NXP Introduces Near Field Communication Chip for IoT Devices

By Mary Catherine O'Connor

The chip maker believes NFC can help make smart home products easier to use.


A common complaint about Internet-connected thermostats, security cameras, door locks and the raft of other so-called smart home products is that they do not work consistently, if at all. Another is that merely establishing a home network and adding new components to it can be a time-consuming, clunky process. Today, chip maker NXP Semiconductors unveiled its PN7120 chipset, which sports a Near Field Communication (NFC) reader IC and embedded firmware required to support the NFC Forum’s standard interface between an NFC controller and the device’s main application processor.

NFC is a type of passive 13.56 MHz RFID technology that enables wireless data transmissions at short range—4 centimeters (1.6 inches) or less. Olivier Aretz, head of marketing and business development for NXP’s Product Line Infrastructure & Consumer business, says the PN7120 will enable manufacturers of connected home goods to fulfill the promise of plug-and-play products.

NFC devices operate in three modes: reader-writer, in which the NFC module can either collect data from or write data to an NFC RFID tag; peer-to-peer, in which two NFC devices exchange data when in close proximity; and card emulation, in which the only NFC function that the device performs as a proxy for a contactless credit card or a contactless building-access card.

NXP’s PN7120 chipset

NXP will market the chip to manufacturers of smart-home gateway devices and smart-home products. Its function would largely be to use the peer-to-peer NFC mode to make it easy to pair a device such as a thermostat, light bulb or door lock, with a gateway. “For pairing devices to a gateway, NFC could be used instead of Wi-Fi, BLE [Bluetooth Low Energy] or ZigBee, because while most of those technologies have more bandwidth [needed for other functions, such as sending usage data], the setup of the initial system tends to be complicated. Even BLE, which is meant to be an easy way to pair devices, tends to be complicated,” says Aretz. Pairing would be done by tapping a smart-home product to the gateway device and there would be no need for the user to enter any addition information, such as a password.

Aretz expects that manufacturers will also add the NFC chip to routers, set-top boxes (STBs), audio devices, printers and gaming consoles. In addition to pairing devices with a home network gateway, NFC could also be used for payment functions, such as using an NFC-enabled smartphone to purchase a movie through a set-top box.

In addition, Aretz says, NFC could play a role in industrial IoT applications. A maintenance worker could use a NFC-enabled mobile phone to call up specifications for a specific piece of machinery that needs repair, for example.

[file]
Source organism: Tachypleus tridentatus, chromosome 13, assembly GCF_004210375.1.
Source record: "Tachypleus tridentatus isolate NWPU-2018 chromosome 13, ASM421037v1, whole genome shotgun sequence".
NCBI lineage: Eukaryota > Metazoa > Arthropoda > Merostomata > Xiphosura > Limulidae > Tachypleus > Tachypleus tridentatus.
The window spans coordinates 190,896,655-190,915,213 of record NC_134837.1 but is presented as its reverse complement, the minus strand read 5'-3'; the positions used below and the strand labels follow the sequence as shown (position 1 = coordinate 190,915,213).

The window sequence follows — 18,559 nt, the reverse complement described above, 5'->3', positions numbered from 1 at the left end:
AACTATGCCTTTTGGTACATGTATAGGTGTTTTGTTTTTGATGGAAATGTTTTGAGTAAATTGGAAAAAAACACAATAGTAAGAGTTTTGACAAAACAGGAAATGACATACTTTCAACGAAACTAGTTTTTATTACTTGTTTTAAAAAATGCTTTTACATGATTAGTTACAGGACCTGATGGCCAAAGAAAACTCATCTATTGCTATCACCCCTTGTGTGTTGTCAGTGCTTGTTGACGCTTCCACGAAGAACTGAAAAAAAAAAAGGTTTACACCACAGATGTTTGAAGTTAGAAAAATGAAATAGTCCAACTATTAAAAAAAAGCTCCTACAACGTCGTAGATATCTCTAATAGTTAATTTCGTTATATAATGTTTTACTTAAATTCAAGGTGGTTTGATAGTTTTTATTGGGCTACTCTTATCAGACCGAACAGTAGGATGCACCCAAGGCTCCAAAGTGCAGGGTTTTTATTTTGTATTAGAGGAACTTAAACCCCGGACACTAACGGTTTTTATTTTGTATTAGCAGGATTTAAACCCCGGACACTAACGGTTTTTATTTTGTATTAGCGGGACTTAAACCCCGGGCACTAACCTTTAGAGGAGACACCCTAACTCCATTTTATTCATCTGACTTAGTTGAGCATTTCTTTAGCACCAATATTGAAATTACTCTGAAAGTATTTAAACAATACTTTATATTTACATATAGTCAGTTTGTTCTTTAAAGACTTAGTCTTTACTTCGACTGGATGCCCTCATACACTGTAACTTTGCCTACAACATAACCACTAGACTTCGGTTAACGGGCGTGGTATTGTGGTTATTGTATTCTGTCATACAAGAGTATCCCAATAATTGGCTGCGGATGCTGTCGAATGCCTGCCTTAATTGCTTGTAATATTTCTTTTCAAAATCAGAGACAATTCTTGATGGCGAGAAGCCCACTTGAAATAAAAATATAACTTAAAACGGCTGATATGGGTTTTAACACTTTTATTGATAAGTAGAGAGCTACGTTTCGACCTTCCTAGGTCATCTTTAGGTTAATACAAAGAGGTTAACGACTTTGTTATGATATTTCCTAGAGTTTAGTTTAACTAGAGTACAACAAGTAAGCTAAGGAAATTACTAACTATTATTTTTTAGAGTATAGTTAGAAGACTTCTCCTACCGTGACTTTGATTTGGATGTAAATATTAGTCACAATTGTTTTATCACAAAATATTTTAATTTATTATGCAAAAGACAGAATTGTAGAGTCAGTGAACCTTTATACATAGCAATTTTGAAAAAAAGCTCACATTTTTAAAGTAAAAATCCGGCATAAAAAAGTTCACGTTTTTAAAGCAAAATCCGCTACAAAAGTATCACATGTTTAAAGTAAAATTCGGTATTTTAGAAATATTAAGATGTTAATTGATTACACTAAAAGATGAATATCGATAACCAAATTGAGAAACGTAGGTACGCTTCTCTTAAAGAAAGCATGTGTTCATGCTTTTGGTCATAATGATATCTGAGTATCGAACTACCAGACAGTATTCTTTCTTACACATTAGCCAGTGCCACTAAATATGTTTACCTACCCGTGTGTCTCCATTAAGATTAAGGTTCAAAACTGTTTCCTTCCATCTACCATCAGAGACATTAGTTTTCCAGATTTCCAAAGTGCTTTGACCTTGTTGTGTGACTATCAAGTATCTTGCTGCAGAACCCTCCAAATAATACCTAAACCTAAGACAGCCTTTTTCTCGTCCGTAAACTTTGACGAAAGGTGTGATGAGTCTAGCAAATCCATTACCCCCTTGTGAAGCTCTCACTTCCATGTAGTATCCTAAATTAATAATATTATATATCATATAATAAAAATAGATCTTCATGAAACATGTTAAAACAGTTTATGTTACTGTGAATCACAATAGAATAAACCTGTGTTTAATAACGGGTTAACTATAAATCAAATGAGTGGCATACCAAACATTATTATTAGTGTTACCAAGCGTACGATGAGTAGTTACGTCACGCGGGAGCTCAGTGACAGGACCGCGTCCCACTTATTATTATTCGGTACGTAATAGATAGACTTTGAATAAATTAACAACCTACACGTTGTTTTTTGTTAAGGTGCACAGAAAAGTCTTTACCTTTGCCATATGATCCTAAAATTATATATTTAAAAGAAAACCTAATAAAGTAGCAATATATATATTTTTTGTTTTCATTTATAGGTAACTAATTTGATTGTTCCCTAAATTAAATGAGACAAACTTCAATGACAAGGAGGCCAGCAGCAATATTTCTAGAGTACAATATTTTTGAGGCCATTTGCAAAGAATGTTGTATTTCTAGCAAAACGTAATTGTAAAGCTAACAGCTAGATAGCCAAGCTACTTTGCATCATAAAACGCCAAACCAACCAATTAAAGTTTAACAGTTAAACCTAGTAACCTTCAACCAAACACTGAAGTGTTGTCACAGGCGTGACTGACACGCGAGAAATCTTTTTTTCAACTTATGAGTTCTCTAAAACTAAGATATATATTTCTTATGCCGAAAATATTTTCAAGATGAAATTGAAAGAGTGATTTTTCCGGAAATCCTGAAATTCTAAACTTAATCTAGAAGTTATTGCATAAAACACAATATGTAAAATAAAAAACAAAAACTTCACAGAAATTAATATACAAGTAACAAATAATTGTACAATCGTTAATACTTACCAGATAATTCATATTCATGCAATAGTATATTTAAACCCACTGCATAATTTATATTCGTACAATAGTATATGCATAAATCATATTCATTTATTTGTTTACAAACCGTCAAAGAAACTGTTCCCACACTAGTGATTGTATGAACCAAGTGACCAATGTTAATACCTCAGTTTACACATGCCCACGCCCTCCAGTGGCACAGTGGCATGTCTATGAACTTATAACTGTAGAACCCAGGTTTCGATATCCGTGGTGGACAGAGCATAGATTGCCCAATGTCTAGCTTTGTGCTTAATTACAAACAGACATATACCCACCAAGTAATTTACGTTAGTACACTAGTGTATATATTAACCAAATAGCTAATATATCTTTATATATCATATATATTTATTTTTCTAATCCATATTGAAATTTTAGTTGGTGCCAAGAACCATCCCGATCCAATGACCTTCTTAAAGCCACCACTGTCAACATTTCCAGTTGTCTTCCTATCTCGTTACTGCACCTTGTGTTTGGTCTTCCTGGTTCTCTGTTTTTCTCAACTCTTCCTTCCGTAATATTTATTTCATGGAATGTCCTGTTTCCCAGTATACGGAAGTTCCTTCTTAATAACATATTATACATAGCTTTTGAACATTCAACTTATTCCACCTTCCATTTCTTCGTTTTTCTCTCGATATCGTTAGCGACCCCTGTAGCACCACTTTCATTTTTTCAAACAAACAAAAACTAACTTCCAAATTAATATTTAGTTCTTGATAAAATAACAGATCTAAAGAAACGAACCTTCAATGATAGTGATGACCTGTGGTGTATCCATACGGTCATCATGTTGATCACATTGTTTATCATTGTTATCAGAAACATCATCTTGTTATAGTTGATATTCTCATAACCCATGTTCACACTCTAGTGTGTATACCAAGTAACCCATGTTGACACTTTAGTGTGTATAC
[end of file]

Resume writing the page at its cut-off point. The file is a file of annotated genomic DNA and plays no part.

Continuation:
The PN7120 is compatible with devices built on the Linux or Android operating systems. Apple has only begun integrating NFC technology into its smartphones starting with the latest model, iPhone 6, and even there the technology has limited functionality. Third-party application developers, therefore, are limited in terms of the applications they can build on the NFC chipset Apple uses.

NFC technology is not new. When asked why NXP was introducing the PN7120 now, Aretz said that the technology has “needed some time to get critical mass,” and that with more than 500 million NFC-enabled smartphones in the marketplace, it has reached volumes large enough to support broader use. But he adds that because NFC is not widely used outside the mobile handset industry, NXP is packaging the PN7120 along with a demo kit that including Raspberry Pi and BeagleBone development boards for prototyping. NXP is offering these tools, plus the embedded firmware, to help smaller companies that might lack large engineering staffs to add NFC functionality to their product offerings quickly. The PN7120 package will be available by July 1 on the NXP website.

NXP may have a steep hill to climb when it comes to pushing NFC into the mix of prominent smart-enabling home technologies, however. Adarsh Krishnan, senior analyst with market research firm ABI Research, notes that “NFC witnessed some traction initially in smart-home devices to make the set-up process easier with peripheral devices, but this is diminishing as vendors face increasing pressure to reduce device costs.” As a secondary wireless-connectivity option, NFC is not a core technology to smart-home products and is therefore seen as an extra cost.

That said, manufacturers who make both appliances and Android-based NFC handsets, such as LG and Samsung, have already added NFC functionality into products such as home door locks and televisions.